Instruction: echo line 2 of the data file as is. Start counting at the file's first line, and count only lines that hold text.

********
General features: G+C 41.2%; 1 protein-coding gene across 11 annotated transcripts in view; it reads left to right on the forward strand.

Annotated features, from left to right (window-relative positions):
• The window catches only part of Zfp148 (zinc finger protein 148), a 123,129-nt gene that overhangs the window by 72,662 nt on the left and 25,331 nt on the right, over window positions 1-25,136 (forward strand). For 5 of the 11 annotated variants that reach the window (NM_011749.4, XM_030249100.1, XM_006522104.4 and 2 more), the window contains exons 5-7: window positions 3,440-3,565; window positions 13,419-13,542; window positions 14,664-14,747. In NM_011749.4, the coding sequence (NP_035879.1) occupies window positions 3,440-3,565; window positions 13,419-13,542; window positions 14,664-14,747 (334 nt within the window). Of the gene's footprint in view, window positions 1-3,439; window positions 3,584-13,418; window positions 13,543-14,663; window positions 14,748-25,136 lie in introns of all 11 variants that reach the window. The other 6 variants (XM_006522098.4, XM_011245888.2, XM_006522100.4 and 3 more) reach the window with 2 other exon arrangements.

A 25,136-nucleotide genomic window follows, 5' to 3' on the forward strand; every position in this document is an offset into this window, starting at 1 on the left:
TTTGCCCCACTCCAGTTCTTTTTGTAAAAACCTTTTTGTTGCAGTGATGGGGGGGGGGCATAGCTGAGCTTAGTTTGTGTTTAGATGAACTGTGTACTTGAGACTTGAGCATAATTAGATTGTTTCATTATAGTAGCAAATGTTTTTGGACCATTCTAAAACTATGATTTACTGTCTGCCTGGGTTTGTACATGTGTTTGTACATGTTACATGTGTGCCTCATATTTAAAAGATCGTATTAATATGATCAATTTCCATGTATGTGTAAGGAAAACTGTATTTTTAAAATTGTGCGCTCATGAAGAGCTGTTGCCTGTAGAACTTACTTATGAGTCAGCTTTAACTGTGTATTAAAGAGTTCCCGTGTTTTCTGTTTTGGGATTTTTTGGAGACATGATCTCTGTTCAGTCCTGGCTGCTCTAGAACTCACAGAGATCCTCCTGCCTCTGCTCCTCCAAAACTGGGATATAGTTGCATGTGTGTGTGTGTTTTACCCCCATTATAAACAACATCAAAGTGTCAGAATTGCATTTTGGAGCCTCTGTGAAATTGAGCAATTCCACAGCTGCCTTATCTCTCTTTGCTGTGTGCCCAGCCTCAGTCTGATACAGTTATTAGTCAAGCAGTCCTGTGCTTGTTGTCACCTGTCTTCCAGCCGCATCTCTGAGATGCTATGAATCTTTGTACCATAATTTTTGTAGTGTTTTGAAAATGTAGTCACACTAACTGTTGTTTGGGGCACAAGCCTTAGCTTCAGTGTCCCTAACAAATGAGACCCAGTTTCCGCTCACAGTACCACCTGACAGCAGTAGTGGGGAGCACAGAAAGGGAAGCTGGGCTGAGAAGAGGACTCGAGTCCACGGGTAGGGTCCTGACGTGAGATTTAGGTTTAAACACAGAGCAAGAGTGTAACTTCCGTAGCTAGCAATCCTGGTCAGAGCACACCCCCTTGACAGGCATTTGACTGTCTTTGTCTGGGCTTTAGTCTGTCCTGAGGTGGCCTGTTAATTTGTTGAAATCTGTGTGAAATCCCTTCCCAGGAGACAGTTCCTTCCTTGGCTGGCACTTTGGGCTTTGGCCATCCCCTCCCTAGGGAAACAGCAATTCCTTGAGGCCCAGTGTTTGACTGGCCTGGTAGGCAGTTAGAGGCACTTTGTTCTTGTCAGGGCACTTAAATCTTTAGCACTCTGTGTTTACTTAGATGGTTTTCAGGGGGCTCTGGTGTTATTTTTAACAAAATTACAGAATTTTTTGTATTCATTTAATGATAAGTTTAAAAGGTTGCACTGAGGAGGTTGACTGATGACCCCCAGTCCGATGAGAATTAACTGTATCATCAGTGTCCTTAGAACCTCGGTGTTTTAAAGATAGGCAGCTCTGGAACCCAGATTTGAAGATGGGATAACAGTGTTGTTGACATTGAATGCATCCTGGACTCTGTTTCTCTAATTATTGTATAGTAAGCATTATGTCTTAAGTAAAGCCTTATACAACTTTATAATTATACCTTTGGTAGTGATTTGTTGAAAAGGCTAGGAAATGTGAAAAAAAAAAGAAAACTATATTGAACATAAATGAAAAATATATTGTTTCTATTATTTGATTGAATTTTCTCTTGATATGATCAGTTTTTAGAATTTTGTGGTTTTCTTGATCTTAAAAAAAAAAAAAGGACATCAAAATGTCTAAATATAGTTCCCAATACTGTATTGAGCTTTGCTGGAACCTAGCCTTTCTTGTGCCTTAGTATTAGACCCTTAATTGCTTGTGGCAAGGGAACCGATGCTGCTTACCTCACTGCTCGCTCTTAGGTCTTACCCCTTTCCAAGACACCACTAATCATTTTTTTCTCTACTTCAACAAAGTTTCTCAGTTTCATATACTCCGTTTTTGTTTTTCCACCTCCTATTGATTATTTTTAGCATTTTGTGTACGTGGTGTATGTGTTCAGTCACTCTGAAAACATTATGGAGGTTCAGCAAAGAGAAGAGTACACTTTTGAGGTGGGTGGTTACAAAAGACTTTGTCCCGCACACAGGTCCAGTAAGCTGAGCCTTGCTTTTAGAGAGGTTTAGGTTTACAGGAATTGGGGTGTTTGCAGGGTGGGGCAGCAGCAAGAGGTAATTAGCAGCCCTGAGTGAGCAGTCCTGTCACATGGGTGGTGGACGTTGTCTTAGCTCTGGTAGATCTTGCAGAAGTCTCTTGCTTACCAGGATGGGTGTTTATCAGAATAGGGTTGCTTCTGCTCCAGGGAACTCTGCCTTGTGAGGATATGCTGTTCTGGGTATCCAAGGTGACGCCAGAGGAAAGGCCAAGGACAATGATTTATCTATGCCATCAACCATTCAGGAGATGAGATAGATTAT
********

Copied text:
Annotated features, from left to right (window-relative positions):